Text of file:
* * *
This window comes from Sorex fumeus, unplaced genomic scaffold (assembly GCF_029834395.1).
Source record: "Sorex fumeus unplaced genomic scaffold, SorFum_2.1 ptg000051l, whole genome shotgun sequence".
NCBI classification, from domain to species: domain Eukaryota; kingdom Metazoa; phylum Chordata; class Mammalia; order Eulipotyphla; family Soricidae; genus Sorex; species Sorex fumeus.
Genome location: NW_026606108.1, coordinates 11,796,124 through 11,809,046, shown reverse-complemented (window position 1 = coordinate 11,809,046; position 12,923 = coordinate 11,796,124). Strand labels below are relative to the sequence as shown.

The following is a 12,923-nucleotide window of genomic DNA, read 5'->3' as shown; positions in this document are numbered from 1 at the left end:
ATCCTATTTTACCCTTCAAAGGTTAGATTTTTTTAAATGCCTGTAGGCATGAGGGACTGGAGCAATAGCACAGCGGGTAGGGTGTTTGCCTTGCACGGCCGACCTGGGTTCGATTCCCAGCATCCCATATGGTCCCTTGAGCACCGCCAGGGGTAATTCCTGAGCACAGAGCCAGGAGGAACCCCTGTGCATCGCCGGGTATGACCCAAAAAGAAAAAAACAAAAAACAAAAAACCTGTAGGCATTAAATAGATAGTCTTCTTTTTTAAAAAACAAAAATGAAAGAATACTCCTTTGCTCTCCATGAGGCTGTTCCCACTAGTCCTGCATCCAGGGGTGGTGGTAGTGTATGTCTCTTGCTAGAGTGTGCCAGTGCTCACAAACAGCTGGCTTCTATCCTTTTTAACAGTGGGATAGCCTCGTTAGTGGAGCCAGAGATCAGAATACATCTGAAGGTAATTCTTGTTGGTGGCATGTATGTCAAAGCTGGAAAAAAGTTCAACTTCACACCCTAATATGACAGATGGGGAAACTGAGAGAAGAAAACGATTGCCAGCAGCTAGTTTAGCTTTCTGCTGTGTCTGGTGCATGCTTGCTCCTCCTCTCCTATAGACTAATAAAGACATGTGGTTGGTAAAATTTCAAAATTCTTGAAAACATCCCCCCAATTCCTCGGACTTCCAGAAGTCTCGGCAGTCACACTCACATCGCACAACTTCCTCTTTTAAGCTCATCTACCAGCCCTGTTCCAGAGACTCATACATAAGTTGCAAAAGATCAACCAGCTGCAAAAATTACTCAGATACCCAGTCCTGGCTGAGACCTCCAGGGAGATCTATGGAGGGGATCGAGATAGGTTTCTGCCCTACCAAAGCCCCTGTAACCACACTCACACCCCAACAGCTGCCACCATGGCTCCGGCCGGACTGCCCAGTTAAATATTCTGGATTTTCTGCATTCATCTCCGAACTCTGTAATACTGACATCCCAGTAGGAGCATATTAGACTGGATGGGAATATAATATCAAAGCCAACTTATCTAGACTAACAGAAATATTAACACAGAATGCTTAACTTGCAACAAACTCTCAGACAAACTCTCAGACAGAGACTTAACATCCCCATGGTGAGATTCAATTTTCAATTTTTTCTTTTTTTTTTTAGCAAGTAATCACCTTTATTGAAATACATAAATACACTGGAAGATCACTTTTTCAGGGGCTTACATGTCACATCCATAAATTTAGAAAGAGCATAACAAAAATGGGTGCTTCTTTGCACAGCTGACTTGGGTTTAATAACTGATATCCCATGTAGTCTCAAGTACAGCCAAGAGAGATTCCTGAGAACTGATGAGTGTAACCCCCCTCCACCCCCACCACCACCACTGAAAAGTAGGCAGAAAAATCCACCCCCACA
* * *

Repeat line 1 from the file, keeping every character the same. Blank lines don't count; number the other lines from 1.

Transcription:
This window comes from Sorex fumeus, unplaced genomic scaffold (assembly GCF_029834395.1).